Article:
Early in my career, I left a voicemail for my boss on our work phone system. He had asked me for an analysis of why a project had failed, and I gave him my honest perspective, including some choice words about what I perceived (at a ripe age of 25) to be questionable decision making of someone in management. This was a landline phone system, where you pushed one number to reply or a different number to forward. Well, he accidentally forwarded that message to about 100 people.

I learned a few things from this situation:

Take the high road. Choose your words carefully. Execute to your ethics. Every time. No exceptions.

If you make a mistake, own it. Apologize clearly, and then proceed with your head held high. In this case, I actually did just that. I apologized directly to the subject of the voicemail. And then I walked into meetings the next day with humility and grace, but without any shame. I owned my words, and it was respected.

Are you working on any new exciting projects now? How do you think that might help people?

These past few years have shone a spotlight on some of humanity’s rawest moments, not just the ugly underbelly of ignorance, but also the fortitude and generosity of the human spirit. It has brought about an awareness that inclusivity, compassion and whole health should be a baseline expectation. Something that was so important to me when I joined the January Digital team was that we foster a culture that holistically assesses an employee’s personal growth, not only in their function, but through the lens of individual well-being.

There are so many projects I am excited about, but what I believe deeply will help January Digital live up to our mission to improve the lives of our people, our clients and the world is the launch of Well Works. Well Works is our holistic employee wellness program that removes all barriers (money, time, and know-how) to mental, physical, and whole health care. Through Well Works every January Digital team member receives:

Monthly events that provide wellness education and prioritize personal growth

Unlimited confidential online therapy and access to a mental health coach 24/7 via Slack & video

An annual stipend to cover individual mental, physical, emotional and spiritual support

Complete health, dental, and vision healthcare coverage available for FREE to all employees

Generous parental leave and return-to-work policies

And we won’t stop here. Our goal is to forever transform workplace dynamics to prioritize wellness, because we believe wellness works to grow strong individuals and strong organizations, and because we are unified in the fact that it is the right thing to do. I am even more excited to be bringing this to life in partnership with one of the most phenomenal female leaders I know, Megan Leedy Jones, who is a deeply caring and strategic leader, committed to the success of this program.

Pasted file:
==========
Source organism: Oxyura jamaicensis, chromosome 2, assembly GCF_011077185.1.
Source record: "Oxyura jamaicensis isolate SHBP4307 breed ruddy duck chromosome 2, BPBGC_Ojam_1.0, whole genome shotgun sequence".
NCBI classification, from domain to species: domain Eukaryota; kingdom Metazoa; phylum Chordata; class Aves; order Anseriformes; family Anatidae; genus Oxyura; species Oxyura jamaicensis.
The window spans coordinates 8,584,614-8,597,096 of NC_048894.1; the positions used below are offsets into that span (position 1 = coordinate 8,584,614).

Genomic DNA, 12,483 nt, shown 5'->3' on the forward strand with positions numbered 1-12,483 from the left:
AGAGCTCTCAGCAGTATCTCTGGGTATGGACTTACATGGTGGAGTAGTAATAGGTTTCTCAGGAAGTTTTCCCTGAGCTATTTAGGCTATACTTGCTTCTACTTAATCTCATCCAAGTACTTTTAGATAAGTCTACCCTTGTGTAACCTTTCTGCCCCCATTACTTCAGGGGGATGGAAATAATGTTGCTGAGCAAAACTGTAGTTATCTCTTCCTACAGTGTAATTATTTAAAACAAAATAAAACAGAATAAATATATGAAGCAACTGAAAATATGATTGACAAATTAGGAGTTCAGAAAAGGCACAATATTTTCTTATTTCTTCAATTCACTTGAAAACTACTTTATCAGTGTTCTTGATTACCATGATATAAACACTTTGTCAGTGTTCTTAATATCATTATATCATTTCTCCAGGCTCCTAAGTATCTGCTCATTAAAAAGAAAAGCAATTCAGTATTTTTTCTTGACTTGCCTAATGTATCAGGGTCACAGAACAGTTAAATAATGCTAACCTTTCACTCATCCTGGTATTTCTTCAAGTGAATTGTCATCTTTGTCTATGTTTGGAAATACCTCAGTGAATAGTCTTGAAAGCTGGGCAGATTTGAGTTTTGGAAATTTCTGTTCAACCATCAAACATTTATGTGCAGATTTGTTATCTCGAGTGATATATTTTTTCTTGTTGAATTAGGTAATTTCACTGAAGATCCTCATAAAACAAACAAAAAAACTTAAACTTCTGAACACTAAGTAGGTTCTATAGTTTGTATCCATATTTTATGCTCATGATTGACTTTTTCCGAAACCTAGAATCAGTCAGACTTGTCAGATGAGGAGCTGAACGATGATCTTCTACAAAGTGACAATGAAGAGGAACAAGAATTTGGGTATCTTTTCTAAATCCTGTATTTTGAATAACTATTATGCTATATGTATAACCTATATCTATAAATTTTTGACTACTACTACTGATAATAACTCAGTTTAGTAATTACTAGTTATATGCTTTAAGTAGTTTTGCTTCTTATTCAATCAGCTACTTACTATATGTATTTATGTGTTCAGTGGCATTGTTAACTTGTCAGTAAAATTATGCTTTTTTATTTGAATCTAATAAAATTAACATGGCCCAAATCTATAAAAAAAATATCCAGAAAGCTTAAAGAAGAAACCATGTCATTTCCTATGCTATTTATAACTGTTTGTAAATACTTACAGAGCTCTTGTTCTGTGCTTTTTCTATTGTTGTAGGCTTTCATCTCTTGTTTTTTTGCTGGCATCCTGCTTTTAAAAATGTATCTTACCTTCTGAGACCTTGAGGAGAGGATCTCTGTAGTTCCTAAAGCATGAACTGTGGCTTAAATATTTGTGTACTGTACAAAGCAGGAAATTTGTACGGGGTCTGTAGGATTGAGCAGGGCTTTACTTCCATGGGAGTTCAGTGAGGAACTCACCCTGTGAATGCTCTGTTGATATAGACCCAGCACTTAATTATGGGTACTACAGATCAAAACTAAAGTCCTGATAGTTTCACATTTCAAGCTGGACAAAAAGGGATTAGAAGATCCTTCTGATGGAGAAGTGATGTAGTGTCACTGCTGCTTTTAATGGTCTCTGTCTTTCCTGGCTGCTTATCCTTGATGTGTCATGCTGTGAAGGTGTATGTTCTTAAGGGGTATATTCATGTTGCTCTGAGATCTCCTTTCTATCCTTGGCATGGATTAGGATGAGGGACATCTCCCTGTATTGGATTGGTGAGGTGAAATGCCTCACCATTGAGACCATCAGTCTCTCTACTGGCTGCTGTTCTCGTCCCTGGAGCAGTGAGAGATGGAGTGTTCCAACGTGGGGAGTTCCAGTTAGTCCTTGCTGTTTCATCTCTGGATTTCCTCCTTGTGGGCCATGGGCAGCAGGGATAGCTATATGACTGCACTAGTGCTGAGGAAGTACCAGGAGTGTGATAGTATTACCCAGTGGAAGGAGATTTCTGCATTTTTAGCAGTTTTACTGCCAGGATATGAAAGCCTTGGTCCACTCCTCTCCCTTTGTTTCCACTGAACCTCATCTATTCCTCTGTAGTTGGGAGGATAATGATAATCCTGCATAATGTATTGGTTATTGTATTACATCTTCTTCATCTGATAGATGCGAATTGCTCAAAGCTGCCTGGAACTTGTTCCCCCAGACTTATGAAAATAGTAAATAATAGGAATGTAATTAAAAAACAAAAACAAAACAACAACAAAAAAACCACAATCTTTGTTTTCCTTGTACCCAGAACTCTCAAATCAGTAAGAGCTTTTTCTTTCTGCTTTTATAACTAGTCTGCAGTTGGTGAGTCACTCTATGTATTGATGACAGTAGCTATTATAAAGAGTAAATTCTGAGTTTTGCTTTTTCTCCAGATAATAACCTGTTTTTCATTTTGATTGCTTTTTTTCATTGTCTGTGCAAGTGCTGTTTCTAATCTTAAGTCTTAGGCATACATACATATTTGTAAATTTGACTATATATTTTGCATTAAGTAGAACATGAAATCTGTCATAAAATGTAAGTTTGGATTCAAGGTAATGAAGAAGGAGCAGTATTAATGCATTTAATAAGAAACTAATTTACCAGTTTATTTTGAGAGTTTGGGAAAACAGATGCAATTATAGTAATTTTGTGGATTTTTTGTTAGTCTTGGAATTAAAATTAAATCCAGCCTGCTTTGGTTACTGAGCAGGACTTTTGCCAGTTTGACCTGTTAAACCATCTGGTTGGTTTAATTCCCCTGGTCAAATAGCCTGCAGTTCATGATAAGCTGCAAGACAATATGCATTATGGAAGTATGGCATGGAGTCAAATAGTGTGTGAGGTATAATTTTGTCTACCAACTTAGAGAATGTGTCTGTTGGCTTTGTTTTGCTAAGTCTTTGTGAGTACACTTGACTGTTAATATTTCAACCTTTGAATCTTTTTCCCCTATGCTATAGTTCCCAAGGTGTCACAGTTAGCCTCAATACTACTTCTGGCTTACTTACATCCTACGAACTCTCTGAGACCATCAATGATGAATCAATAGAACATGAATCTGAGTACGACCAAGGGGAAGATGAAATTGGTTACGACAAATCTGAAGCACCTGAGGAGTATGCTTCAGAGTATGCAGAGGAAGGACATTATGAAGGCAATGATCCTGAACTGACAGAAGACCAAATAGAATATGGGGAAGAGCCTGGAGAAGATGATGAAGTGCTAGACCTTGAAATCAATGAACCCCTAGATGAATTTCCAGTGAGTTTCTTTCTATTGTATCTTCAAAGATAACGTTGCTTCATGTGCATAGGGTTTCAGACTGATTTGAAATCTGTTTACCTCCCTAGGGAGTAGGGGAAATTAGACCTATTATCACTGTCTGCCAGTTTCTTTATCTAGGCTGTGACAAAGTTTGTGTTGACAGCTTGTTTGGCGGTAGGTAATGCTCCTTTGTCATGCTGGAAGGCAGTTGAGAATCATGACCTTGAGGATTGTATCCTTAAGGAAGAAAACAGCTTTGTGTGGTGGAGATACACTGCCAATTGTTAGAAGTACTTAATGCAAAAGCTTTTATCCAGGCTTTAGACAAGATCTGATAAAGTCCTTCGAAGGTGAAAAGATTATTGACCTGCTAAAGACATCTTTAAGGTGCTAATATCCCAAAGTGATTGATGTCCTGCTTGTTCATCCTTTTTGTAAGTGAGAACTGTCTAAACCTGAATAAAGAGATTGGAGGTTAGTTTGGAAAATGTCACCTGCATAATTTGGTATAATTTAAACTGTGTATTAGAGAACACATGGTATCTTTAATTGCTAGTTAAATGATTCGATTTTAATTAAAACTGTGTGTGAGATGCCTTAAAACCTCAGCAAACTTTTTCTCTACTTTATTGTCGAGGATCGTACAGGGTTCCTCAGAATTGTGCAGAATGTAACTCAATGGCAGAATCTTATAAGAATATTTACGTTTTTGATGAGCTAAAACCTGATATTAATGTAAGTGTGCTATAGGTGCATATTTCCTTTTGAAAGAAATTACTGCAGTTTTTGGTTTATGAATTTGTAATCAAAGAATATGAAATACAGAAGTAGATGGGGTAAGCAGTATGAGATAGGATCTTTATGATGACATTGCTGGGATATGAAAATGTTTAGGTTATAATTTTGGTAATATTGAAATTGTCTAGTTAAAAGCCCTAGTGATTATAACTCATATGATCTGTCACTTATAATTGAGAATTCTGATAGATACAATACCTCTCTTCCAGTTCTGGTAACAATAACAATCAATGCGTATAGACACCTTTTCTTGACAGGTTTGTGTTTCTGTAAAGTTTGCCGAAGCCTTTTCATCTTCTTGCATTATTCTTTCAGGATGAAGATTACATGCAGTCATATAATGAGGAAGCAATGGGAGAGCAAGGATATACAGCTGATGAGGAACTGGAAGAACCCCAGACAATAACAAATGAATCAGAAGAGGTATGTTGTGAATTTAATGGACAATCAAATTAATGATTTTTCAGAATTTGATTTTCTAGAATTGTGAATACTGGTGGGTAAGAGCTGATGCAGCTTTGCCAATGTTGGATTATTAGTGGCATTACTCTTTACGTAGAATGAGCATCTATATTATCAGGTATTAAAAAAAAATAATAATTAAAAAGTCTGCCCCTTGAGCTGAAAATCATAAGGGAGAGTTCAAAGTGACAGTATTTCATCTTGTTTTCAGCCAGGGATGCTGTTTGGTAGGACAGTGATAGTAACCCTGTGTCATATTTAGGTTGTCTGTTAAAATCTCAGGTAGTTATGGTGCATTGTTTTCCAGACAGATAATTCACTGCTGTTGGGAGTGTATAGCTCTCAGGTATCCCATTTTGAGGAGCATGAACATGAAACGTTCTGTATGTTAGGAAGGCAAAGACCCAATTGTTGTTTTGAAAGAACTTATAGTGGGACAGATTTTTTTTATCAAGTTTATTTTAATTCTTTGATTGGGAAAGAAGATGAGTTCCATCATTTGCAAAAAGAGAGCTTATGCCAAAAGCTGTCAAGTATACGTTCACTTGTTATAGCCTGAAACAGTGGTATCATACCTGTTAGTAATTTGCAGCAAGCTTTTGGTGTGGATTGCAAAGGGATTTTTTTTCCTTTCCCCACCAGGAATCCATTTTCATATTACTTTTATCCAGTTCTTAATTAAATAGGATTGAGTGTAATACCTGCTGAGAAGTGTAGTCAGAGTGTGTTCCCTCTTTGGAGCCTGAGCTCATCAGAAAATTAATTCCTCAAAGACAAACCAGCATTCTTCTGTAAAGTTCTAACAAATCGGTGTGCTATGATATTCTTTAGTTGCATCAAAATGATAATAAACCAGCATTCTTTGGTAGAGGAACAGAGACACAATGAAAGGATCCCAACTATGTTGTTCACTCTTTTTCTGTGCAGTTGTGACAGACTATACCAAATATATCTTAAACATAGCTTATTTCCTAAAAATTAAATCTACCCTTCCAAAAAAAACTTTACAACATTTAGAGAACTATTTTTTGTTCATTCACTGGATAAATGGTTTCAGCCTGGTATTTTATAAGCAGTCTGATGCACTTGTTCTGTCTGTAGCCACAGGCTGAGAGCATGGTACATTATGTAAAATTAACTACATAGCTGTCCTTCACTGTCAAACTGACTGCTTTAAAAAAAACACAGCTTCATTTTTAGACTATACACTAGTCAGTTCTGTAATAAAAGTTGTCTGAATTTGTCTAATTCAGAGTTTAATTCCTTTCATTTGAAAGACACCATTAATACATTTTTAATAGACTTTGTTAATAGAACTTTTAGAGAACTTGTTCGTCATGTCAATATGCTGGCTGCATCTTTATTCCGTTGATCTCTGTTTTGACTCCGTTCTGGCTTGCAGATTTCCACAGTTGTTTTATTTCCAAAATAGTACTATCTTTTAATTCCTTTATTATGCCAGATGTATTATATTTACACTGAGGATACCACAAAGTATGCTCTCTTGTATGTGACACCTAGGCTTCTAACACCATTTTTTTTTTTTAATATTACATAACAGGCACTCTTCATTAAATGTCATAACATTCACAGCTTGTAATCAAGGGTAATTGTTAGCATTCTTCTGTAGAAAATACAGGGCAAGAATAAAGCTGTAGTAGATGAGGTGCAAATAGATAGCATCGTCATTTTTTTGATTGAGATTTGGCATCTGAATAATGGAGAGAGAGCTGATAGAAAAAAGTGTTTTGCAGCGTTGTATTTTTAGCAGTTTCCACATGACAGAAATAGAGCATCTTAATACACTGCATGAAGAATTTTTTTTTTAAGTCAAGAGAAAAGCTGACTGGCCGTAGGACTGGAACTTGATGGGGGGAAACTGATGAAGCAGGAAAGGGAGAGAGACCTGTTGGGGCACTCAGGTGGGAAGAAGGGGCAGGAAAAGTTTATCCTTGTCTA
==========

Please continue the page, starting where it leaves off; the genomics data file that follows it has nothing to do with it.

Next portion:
Which tips would you recommend to your colleagues in your industry to help them to thrive and not “burn out”?

My advice to colleagues is that it is not only ok to establish boundaries, it is vital. Setting boundaries and communicating them clearly makes you more effective and a more trusted leader. Not only is boundary setting necessary for personal well-being, the clarity, authenticity, strength and personal resolve it takes to communicate these boundaries is key to establishing respect with your colleagues, your boss, your board of directors, and is vital to driving personal and professional success.

None of us are able to achieve success without some help along the way. Is there a particular person to whom you are grateful, who helped get you to where you are? Can you share a story?

I would say that the most influential person in my career is my husband, Dustin Engel. Although we do not currently work at the same company, he has been my most trusted coworker for 17 years. We actually have, quite intentionally, worked together three times — including starting a business together. While most people say they couldn’t imagine working with their spouse, I feel just the opposite. He helps me view situations more clearly and pragmatically. He is able to partner with me to turn my dreams into action, because he knows my strengths and can uniquely envision the steps to make them a reality. He is compassionate, clear and principled as a leader. And his work ethic is like nobody I’ve ever encountered. Whether it is an aggressive work goal, completing a Harvard course during quarantine or a 100 mile bike ride in 100 degree heat… he absolutely does not give up. He breaks seemingly insurmountable challenges into smaller pieces, makes a plan for each step, and does not let up until he works his way to success.

How have you used your success to bring goodness to the world?

I care deeply about, and therefore have spent a lot of time and energy focusing on, supporting and uplifting women and girls, and mentoring our next generation of leaders. Empowering women is not just a passion, it is something I work quite hard at in order to make the biggest impact. It is driving to West Philadelphia with my kids to deliver January Digital’s Christmas presents to a frontline nurse and single mom who had to cut back her work hours to manage virtual school for her young girls. It has been mentoring teenage girls from underserved communities to get them prepared to apply to college, and be successful in their aspirations, through the amazing organization Step Up Women’s Network. It is one-to-one mentoring young women in the industry, reviewing resumes, coaching them on aspects that women in business just often are not exposed to. My career, and gracious mentors along the way, have afforded me knowledge that I will gladly share. Topics like salary negotiation, executive communication, seeking board seats and positioning of strengths to achieve results. Above all, it is being an ally and an advocate…. all of those micro-moments of amplifying the voices of women in meetings, suggesting a fellow female leader to a reporter looking for a source or a board looking for a new CEO.